In 2014, the Smithsonian magazine voted her one of the 100 most influential Americans of all time. But outside of the United States, few people will have heard of Sojourner Truth, an African-American abolitionist and women’s rights campaigner.
Born into slavery, she was separated from her family when she was nine. Twenty years later, and still living in slavery, she had a vision of Jesus calling her to freedom. She managed to escape and went on to become one of the leading voices in the campaign to end slavery and women’s rights.
In 2009 she became the first black woman honoured with a bust at the US Capitol. At the ceremony, Nancy Pelosi explained the statue’s importance: “Every person who visits the Capitol of the US will know her important role in America’s history, and will see her as an inspiration for the work left undone to fight injustice, hatred and cruelty in our society and in the world.”
Cleopatra might be the most famous Egyptian woman, but her compatriot Huda Shaarawi was just as influential in her time.
As was the norm for upper-middle-class women in Egypt, Shaarawi spent much of her younger years living inside a harem. It was here that her resentment of Egypt’s patriarchal society began. She would write in her memoirs years later that “being a female became a barrier between me and the freedom for which I yearned”.
Shaarawi was determined to bring down that barrier. In 1908, she founded the first philanthropic organization run by women. Two years later, she opened a school for girls. At the same time, through her husband’s work as a politician, she became more involved in the fight against British colonialism. In 1919, she organized the largest women’s protest against British rule.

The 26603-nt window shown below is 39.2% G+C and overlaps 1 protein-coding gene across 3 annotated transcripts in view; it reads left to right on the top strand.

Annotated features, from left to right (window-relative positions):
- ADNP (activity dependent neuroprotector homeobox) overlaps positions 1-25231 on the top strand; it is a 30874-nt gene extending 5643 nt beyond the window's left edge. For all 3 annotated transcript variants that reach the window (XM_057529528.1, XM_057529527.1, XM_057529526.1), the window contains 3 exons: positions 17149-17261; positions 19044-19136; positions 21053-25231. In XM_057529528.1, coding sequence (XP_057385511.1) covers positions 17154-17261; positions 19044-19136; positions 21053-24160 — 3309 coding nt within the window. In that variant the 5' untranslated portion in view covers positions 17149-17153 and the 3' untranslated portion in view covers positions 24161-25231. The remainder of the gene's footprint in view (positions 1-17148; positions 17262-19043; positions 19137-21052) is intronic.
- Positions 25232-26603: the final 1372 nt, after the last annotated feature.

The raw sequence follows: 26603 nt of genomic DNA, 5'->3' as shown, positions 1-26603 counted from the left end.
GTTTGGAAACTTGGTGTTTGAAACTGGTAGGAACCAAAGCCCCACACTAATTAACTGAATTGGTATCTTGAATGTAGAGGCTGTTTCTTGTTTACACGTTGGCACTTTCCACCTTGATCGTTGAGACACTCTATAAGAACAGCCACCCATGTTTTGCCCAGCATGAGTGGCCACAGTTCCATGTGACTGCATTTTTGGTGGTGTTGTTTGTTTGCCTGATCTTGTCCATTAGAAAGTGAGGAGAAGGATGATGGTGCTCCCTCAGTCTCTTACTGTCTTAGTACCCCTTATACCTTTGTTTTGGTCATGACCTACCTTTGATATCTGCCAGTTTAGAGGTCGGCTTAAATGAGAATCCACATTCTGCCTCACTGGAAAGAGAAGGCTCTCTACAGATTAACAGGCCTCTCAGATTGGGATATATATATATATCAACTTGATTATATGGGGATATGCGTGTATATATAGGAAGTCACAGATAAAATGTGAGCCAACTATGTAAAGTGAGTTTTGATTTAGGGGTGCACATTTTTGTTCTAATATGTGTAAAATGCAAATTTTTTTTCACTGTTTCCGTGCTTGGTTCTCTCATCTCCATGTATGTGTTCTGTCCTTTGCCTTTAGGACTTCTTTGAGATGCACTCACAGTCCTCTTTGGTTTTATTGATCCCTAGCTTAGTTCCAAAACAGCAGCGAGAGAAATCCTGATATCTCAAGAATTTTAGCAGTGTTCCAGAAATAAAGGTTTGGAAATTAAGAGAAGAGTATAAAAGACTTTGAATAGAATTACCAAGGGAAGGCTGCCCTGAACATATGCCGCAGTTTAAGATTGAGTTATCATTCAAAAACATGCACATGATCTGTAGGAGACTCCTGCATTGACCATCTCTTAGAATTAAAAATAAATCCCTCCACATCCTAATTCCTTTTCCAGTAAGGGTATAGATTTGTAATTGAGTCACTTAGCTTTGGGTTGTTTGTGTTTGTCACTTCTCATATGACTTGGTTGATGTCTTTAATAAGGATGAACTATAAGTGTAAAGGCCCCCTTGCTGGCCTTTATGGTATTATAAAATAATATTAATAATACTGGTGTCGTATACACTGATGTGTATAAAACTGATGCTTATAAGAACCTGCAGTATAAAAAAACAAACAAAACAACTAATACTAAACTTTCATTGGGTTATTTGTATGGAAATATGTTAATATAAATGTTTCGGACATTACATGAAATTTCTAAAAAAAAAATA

After Egypt won its independence, she went back to focusing on women’s issues, setting up the Egypt Feminist Union, the first nationwide feminist movement in the country. One of her most famous acts was to remove her veil – at the time a requirement for women – in front of a crowd in Cairo. Within a decade, few women in Egypt still wore the veil.
Don’t be fooled by the name: Lilian Bland’s life was far from boring. A sports photographer and journalist, she once tried to ride in the Grand National, but was turned away because she was a woman.
Undeterred, she decided to try her hand at something else: flying. She had closely watched the success of Louis Blériot, the first man to fly a plane between continental Europe and the UK, and decided to follow in his footsteps. A year after his record-setting feat, she designed and built her own plane, the ironically named Mayfly.
It may have been made of an empty whiskey bottle and her aunt’s ear trumpet, for want of a real petrol tank, but it did the job. Bland became the first women in the world to design, build and fly an aircraft.
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The views expressed in this article are those of the author alone and not the World Economic Forum.